June 23, 2010 David Balzer

Colossians 1:24-2:5: Portrait Of a Servant

Suffering and servanthood. They’re words that roll off the tongue pretty easily. We all know they’re jargon words for Christians.

But I wonder whether we REALLY know what they mean?

We say we want to do MINISTRY. And there’s a certain CREDIBILITY in Christian circles to say you’re in ministry. MINISTRY means a high profile job that gets lots of recognition. Ministers of the church are popular, and important, and appreciated and respected … Right?!

But minister just means SERVANT. And, when push comes to shove, when ministry calls for work that’s awkward or uncomfortable or scary or difficult. When it takes hours and hours of time. And nobody notices. Often our first reaction is to look around for someone ELSE to do the MINISTRY.

James Fraser knew what it meant to be A SERVANT. He began work as a missionary to the Lisu people in Burma in 1911. He was 25. He was an accomplished musician and a Science graduate of London University. His whole life in front of him. But he gave it all up for the sake of his Master.

And he worked among the Lisu people for 14 years before his first furlough. Fourteen years of back-breaking, lung-busting walks through high mountain passes to isolated villages. Sleeping on hard bamboo beds. Bouts of malaria or typhoid fever.

But he endured it all GLADLY. For the sake of his Saviour and his people. What spurred him on was the exhilaration of overwhelmingly warm welcomes, and generous gifts. Evening was time for God’s Word. The villagers would sit at his feet, and he would patiently teach them. And he’d teach them to sing.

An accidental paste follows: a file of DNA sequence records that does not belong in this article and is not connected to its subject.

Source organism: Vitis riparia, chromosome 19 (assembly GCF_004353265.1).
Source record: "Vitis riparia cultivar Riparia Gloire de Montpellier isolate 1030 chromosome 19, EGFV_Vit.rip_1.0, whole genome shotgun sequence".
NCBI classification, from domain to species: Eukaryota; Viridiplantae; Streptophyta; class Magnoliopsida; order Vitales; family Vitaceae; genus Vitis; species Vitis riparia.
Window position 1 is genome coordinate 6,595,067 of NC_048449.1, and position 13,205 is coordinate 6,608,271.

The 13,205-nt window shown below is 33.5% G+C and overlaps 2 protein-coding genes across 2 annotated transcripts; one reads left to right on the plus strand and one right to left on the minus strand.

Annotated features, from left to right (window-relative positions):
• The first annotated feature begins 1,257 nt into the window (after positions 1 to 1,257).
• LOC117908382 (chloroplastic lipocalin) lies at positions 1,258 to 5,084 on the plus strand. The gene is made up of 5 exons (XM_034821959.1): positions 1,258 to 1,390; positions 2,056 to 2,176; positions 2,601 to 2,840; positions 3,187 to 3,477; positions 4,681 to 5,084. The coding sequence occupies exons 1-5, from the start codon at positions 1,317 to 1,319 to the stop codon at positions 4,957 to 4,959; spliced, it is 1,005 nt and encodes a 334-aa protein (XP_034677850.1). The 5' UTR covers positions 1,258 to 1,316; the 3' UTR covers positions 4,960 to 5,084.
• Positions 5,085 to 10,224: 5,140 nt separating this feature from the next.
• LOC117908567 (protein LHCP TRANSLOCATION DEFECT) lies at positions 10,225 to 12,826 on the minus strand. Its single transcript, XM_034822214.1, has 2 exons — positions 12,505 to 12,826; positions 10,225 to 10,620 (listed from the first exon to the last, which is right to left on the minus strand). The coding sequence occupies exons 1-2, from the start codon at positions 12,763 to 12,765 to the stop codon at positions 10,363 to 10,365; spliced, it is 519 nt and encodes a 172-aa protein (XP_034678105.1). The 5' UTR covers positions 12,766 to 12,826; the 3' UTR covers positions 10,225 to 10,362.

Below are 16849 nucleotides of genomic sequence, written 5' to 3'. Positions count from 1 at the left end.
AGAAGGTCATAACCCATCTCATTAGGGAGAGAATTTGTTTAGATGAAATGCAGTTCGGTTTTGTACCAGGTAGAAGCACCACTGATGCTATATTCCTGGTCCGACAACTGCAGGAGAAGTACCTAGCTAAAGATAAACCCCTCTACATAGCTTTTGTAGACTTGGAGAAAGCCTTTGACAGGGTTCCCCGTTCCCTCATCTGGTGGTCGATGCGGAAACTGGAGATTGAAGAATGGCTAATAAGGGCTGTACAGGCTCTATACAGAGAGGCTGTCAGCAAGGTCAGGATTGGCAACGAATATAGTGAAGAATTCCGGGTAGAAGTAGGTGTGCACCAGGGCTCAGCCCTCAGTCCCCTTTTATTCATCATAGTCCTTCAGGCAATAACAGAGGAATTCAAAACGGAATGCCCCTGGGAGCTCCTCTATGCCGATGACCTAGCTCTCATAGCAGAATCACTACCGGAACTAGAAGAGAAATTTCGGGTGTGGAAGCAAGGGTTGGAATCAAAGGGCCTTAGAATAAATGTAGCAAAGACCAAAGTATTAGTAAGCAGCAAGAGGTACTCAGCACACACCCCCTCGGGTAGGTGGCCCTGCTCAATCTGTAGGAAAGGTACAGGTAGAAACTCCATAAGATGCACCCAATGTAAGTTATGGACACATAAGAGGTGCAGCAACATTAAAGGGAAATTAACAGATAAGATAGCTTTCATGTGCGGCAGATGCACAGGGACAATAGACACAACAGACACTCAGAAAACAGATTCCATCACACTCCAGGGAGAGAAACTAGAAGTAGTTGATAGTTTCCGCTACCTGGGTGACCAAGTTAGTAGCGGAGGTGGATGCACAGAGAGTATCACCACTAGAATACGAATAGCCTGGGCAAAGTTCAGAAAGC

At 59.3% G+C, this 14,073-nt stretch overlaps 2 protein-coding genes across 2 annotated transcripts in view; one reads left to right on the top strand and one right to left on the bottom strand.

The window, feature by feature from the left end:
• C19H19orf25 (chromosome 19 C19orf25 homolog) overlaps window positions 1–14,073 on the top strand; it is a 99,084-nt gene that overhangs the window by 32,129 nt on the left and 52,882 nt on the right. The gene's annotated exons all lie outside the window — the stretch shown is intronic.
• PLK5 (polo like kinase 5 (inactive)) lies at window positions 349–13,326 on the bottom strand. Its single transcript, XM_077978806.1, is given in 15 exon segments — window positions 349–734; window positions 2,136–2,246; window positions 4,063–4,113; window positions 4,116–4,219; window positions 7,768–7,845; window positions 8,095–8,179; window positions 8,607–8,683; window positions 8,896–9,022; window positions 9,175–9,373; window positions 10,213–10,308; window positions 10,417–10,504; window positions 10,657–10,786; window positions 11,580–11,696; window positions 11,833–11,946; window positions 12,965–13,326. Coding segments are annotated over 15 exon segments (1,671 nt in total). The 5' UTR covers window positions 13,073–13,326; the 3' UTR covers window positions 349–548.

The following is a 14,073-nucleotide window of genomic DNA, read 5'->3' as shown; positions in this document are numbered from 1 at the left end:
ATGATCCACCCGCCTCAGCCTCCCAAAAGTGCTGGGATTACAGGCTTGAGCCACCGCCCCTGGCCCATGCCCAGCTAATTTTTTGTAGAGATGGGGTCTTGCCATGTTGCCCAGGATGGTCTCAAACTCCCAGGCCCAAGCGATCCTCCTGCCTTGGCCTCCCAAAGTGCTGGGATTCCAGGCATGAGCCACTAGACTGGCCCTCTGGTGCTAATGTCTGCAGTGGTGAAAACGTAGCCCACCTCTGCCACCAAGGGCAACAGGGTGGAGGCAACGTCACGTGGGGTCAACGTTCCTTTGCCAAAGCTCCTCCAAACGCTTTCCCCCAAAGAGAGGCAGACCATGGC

He died in Yunnan Province in 1938 of cerebral malaria, leaving behind a wife and three children. He was 52.

Servanthood and suffering. James Fraser knew what those words meant.

And Paul knew what they meant too. At the start of v25, he calls himself a SERVANT of the church. And as he goes on to describe what that involves, there’s no glory and glamour and recognition. Paul describes how he SUFFERED for the sake of the church. A servant of the church who was prepared to struggle and labour and endure pain.

And it’s a portrait we need to take a close look at. Because SERVANTHOOD is what ministry IS ALL ABOUT.

A friend of mine used to be a youth worker. And one of his jobs was to train new youth leaders. He told me about a sophisticated new training technique he developed. It was a training weekend called something like, “Principles of Christ-centred Leadership!” (Sounds impressive doesn’t it?)

He’d take the young people, prospective new youth leaders, to a campsite maintained by the church. No doubt they expected a seminar, or series of lectures on the theory of youth leadership, or perhaps some planning sessions.

But for the whole weekend, this group of potential youth leaders DUG OUT THE NEW SEPTIC PIT.

“Principles of Christ-centred Leadership!”

The lesson they learned pretty quickly was that Christian leadership is about GETTING YOUR HANDS DIRTY. Often nobody notices. Christian leadership is primarily about working LONG, and working FAITHFULLY. It’s got nothing to do with fame or recognition or respect!

Leadership is SERVANTHOOD. That’s Paul’s message.

1. The servant’s lot (24)

And the reason is because Christian leaders follow JESUS, the SERVANT KING.

And because JESUS suffered. That’s the lot of Christian leaders, too. See how it worked for Paul? There in v24?

(Col 1:24 NIV)  Now I rejoice in WHAT WAS SUFFERED FOR YOU, and I FILL UP IN MY FLESH WHAT IS STILL LACKING IN REGARD TO CHRIST’S AFFLICTIONS, for the sake of his body, which is the church.

Notice there’s a sense in which Paul’s sufferings are CONNECTED to Jesus’ sufferings. He says his sufferings FILL UP what’s LACKING in Christ’s sufferings. They’re THE LOGICAL OUTWORKING. The END RESULT.

Jesus certainly PROMISED anyone who followed him would suffer. Jn 15:18.